Wednesday, August 10, 2022

Blowback Isn't Always Immediate


Amidst Trump's Mar-a-Lago search warrant drama and the recent serving of several PA legislators over the false electors' scheme, the story of an assassination plot against John Bolton as a late retaliation over the slaying of General Suleimani surfaces for me as an example of something that US foreign/military policy sometimes fails at: theory of mind. The idea that our allies and enemies alike have the agency and will to respond in proportion and according to their own schedule is something that the "deciders" sometimes miss--almost as if they believe they are playing a game where the "other side" consists of NPC's.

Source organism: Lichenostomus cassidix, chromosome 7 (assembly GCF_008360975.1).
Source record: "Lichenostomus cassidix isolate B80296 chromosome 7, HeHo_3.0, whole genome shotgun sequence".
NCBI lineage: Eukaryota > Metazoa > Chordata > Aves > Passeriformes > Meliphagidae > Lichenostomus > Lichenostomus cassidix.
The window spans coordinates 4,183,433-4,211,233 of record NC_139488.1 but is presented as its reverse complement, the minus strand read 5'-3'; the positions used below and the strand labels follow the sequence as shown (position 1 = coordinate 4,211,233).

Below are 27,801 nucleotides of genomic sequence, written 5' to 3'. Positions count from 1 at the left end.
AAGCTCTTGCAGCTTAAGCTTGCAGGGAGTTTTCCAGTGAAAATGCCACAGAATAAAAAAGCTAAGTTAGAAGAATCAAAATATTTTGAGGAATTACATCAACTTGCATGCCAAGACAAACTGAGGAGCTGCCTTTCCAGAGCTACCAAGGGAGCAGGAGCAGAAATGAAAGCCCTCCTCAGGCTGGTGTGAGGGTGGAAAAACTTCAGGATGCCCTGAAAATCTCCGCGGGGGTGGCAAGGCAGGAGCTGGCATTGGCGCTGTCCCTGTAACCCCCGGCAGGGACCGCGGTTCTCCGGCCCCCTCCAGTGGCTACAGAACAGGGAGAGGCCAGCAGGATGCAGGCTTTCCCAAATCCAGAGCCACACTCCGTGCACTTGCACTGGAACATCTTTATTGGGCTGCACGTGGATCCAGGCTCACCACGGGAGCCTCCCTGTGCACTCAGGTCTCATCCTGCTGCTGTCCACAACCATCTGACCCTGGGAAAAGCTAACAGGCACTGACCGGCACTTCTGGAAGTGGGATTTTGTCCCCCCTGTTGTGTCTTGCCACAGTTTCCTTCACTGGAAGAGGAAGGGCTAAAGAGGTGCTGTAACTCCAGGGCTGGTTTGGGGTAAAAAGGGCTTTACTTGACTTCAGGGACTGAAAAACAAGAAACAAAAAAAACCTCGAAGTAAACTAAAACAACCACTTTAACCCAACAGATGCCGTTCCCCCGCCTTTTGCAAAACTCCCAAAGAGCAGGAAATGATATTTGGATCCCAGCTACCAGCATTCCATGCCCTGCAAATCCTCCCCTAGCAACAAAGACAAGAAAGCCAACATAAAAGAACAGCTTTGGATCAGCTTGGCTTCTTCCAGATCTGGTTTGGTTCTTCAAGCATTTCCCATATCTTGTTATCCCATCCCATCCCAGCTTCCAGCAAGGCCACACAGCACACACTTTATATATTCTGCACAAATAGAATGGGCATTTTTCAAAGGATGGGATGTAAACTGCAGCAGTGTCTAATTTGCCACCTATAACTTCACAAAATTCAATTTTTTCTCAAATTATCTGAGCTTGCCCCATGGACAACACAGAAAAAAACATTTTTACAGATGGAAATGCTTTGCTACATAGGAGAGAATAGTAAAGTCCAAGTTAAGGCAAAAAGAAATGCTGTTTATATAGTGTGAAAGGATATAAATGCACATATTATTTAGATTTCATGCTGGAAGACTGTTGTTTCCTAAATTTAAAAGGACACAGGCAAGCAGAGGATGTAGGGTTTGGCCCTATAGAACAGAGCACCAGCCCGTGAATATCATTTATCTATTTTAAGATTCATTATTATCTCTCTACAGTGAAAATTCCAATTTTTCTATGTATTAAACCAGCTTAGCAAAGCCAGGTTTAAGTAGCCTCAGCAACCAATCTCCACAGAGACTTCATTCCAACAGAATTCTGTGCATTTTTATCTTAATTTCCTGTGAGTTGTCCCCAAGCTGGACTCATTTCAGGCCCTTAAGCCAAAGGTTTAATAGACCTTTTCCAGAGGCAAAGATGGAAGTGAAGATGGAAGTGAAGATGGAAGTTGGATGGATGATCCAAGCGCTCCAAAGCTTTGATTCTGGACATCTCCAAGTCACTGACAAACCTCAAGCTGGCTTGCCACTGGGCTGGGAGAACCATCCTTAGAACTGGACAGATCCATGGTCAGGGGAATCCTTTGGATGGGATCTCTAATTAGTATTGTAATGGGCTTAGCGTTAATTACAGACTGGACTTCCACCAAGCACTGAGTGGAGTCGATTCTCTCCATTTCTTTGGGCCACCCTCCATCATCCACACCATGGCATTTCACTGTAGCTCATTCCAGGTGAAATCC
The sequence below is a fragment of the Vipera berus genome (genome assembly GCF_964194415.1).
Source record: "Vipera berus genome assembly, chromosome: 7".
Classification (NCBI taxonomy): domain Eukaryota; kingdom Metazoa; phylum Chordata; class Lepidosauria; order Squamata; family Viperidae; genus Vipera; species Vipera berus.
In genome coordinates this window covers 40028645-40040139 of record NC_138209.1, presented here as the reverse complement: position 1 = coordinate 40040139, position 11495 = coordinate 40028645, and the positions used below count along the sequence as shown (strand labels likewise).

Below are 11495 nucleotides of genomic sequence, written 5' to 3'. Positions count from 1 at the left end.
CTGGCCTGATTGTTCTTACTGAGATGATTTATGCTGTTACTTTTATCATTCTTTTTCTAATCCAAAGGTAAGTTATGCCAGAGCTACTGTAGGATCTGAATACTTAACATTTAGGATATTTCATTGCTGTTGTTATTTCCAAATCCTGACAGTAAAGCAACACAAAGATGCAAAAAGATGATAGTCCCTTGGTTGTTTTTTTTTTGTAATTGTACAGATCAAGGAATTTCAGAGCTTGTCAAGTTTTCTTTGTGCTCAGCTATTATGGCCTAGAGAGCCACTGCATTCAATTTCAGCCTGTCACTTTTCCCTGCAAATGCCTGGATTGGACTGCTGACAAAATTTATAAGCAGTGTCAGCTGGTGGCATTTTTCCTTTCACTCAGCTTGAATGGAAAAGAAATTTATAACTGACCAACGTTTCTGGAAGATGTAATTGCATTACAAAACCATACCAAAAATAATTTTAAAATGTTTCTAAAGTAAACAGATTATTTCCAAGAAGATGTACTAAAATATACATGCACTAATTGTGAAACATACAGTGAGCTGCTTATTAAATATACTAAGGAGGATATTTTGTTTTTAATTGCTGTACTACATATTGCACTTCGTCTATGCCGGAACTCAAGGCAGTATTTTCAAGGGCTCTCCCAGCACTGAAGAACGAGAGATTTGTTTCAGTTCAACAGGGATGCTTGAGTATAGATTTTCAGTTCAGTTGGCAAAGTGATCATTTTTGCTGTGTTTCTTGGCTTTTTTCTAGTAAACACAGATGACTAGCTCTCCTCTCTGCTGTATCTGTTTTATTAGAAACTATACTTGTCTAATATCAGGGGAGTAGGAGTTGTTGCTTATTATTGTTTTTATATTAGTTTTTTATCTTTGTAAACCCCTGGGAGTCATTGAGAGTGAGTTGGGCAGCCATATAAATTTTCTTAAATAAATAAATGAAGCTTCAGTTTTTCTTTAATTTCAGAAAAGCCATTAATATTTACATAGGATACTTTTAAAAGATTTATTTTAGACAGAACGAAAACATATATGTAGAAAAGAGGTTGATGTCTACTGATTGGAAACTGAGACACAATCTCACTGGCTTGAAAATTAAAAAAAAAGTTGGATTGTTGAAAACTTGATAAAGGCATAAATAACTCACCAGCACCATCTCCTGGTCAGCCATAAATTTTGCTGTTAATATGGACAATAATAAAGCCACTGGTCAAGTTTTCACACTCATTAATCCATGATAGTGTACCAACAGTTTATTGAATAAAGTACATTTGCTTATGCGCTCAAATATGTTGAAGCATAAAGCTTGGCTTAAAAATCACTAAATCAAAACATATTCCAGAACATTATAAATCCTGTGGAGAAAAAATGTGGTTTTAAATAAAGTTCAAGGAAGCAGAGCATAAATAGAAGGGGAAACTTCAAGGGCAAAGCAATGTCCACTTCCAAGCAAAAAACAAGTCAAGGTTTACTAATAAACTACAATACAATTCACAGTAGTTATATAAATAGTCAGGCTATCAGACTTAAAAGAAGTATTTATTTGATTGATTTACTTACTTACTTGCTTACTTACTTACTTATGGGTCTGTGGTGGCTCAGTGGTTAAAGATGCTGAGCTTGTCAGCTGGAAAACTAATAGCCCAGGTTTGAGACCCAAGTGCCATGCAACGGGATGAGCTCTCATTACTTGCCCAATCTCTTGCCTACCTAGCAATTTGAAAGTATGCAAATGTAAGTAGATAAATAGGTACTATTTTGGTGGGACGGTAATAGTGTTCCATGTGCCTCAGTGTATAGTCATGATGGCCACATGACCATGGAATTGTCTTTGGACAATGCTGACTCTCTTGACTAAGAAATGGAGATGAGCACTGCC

That there would be blowback of some kind should have been obvious. That former Secretary of State Mike Pompeo is also a possible target of Iran's Revolutionary Guard would not shock me. And naturally, none of this helps the attempt to renew the JCPOA that the Trump Administration fecklessly scuttled. 

The decision to escalate tensions with Iran was a Trump Administration fuckup we will be dealing with for some time. It wasn't necessary--it was ideological, and yes, Bolton and Pompeo were obvious anti-Iran antagonists and I nonetheless do not endorse their mortal peril because of the decision that ultimately came down to a green and under-prepared CinC who may have thought the exercise was about dick-measuring and clout.

It is simply as natural as night following the day--actions do have consequences. It's not that the IRG's assassination plot is acceptable--no! But it isn't unexpected when you appreciate the other side has a side.  

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